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Consolidated Appropriations Act

Overview of the American Rescue Plan Act from IRS (May 13, 2021)

IRS provides overview of key tax provisions in American Rescue Plan Act, including retroactive tax benefits for 2020

Employee Retention Credit Increases for Employers (Feb 16, 2021)

Signed into law in the waning days of 2020, the Consolidated Appropriations Act (CAA) of 2021 provides an employee retention tax credit (ERC) for employers. This article looks at the extended and modified employee retention tax credit (ERC), allowing some employers to now receive tax refunds even if a PPP loan was received. 

The COVID-19 pandemic made it difficult for many employers to keep workers on the books in 2020. The Coronavirus Aid, Relief, and Economic Security (CARES) Act, signed into law in March 2020, provided some relief. And the Consolidated Appropriations Act (CAA) extends some provisions (with a few modifications) through June 30, 2021.

Under the CARES Act an employer could claim an employee retention credit (ERC) for 50% of qualified wages paid after March 12, 2020, and before January 1, 2021. Eligible employers were able to benefit immediately from the credit because it reduced the Social Security component of tax deposits. If an employer's current payroll tax deposits were insufficient to cover the credit, the employer could obtain an advance payment from the IRS.

To qualify for the ERC, an employer originally had to meet one of two requirements during any calendar quarter: 1) It was forced to fully or partially suspend operations because government authorities limited commerce, travel or group meetings due to pandemic concerns or 2) It experienced a significant decline in gross receipts. For the CARES Act credit, a "significant decline" occurred when gross receipts were less than 50% of gross receipts in the same calendar quarter of 2019. Only the first $10,000 of wages paid to an employee during the designated time frame qualified for the credit. Therefore, employers could claim a maximum credit of $5,000 per employee.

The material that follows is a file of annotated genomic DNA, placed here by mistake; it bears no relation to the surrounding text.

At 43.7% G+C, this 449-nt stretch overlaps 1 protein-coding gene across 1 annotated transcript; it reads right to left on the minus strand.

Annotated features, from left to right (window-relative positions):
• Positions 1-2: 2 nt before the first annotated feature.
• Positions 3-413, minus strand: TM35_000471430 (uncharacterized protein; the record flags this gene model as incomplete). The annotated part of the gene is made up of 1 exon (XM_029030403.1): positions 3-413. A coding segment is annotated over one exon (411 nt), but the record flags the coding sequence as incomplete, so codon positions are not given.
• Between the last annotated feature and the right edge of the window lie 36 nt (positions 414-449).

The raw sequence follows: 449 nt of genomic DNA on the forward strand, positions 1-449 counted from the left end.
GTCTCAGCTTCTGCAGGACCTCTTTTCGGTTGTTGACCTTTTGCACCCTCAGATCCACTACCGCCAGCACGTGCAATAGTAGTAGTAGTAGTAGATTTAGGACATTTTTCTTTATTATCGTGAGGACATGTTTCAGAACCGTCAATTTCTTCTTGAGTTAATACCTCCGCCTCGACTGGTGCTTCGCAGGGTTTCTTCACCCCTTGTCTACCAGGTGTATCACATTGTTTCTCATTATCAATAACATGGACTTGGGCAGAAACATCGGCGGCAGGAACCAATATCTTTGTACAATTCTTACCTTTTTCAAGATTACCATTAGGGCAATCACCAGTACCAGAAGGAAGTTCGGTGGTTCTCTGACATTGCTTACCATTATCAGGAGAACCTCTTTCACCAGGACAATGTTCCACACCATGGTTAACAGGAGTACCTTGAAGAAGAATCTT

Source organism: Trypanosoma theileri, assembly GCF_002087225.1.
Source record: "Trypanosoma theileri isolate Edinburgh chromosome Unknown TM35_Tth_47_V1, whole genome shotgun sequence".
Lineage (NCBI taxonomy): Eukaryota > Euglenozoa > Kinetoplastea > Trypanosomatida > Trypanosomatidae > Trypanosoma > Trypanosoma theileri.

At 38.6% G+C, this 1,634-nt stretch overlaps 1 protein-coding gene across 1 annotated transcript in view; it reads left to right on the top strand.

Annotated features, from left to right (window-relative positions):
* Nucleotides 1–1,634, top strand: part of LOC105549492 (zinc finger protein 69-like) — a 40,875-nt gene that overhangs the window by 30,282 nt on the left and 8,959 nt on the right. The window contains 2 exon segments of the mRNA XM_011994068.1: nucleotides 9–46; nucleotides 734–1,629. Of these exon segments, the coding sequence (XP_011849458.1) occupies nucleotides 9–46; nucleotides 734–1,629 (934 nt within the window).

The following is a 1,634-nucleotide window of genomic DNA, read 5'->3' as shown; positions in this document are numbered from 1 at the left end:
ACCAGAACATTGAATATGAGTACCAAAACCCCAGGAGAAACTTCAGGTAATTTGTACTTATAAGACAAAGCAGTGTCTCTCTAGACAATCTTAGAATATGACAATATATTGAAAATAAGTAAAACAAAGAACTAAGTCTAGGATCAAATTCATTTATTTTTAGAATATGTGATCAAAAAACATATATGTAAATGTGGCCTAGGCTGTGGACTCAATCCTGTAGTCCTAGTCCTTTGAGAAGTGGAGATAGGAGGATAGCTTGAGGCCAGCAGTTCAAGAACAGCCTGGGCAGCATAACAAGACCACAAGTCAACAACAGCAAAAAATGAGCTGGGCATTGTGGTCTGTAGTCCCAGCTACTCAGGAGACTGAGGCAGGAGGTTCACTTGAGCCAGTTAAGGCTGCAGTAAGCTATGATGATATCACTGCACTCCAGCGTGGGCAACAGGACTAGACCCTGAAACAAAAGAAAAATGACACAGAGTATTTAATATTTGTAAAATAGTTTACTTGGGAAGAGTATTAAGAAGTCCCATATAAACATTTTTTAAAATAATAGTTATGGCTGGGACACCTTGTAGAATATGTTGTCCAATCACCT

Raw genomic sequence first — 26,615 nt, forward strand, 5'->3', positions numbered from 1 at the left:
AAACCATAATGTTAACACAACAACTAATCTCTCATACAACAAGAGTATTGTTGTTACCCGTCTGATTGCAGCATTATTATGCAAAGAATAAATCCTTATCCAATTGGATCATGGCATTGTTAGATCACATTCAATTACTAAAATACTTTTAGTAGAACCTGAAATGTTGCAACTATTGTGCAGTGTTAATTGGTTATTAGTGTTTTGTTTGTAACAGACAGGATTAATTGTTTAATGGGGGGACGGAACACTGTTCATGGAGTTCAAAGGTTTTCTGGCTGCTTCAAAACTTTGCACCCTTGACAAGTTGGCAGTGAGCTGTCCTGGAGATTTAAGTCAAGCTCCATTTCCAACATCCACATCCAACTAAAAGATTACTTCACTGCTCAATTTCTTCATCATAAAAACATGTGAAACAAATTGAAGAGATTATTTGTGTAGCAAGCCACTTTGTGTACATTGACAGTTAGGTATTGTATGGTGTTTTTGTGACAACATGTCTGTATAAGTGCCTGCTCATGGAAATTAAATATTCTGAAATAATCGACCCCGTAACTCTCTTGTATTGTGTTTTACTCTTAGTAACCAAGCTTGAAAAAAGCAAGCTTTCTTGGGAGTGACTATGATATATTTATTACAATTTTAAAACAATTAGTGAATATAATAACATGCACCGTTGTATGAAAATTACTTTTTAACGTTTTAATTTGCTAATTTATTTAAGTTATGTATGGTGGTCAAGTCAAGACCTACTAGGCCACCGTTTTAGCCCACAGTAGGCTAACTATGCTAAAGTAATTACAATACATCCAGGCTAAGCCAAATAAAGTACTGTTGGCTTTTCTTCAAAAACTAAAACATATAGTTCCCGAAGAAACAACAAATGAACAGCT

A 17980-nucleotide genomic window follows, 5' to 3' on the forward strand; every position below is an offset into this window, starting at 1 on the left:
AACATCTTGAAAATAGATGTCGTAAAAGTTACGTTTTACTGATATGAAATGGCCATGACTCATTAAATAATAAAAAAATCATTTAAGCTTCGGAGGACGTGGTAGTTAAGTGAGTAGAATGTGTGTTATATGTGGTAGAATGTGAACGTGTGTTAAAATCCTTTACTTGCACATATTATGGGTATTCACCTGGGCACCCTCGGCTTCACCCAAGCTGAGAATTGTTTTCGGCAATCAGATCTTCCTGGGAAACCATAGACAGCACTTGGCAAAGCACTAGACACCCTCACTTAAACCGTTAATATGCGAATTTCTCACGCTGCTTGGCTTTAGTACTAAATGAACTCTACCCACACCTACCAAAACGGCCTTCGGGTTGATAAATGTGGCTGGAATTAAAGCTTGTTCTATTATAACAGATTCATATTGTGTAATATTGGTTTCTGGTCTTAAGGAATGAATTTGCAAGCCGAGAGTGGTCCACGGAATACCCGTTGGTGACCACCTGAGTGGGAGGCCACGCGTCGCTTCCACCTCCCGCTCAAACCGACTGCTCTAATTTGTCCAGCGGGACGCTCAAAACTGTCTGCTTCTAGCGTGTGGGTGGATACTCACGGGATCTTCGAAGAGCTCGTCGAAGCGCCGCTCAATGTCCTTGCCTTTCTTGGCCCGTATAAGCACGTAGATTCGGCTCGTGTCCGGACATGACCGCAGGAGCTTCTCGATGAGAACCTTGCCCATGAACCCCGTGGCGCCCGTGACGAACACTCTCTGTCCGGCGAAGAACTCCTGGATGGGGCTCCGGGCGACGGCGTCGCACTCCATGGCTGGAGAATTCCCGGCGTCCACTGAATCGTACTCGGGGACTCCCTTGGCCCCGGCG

Below are some of the changes made by the CAA to the original ERC:

  • The gross receipts test to determine eligibility has been reduced from a 50% decline to a 20% decline for 2021.
  • Increased the employer size in determining the amount of eligible wages for 2021.
  • The credit is increased to 70% of the first $10,000 of qualified wages for two quarters, for a maximum credit per worker of $14,000 (70% x $10,000 of qualified wages for two quarters) for 2021.
  • A safe-harbor rule permits employers to determine their eligibility by using gross receipts from the previous quarter.
  • If an employer was operational for only part — or none — of 2019, it's still eligible to claim the credit.
  • An employer that receives PPP loans may still qualify for the ERC for wages that are not paid with forgivable PPP loan proceeds.

Key Takeaways for Expanded ERC

  • Refund opportunities for some businesses that took out a PPP loan in 2020 (as long as the same wages are not used for both).
  • The 20% decline in gross receipts for Q4, 2020 compared to Q4, 2019 could make an employer eligible for Q1, 2021.
  • Timing of the Round 2 PPP loan may be important to maximize both PPP loan and ERC.

Employee Retention Tax Credit Basics 

Tax Relief & Second Draw PPP Financing Opportunities for Businesses (Jan 12, 2021)

The Consolidated Appropriations Act (CAA), signed into law in December 2020, is known for authorizing a second round of direct stimulus payments to individuals and extending enhanced unemployment benefits. But the law also provides tax relief and new financing opportunities for businesses affected by the COVID-19 pandemic. Following are highlights of key provisions: 

New PPP Financing Available

Eligible small businesses that previously received forgivable Paycheck Protection Program (PPP) loans may apply for a “second draw,” provided they’ve used or will use all the proceeds of their original loans by the time a second draw is disbursed. Generally, to qualify for an additional loan, you must have 300 employees or less and demonstrate a 25%-or-more decline in gross receipts in any quarter of 2020 compared to the same quarter in 2019. (Special eligibility rules apply to businesses that didn’t exist during some or all of 2019.)

Like the first round of PPP loans, you may receive up to 2½ times your average monthly payroll costs in 2019 (or in the one-year period preceding the date of the loan), but new loans are capped at $2 million. Businesses that are ineligible for a second draw may be able to increase the amount of their original PPP loans. Also, the CAA permits certain businesses that didn’t previously receive PPP loans to apply for them. But you will have to act quickly: Applications are due by March 31, 2021.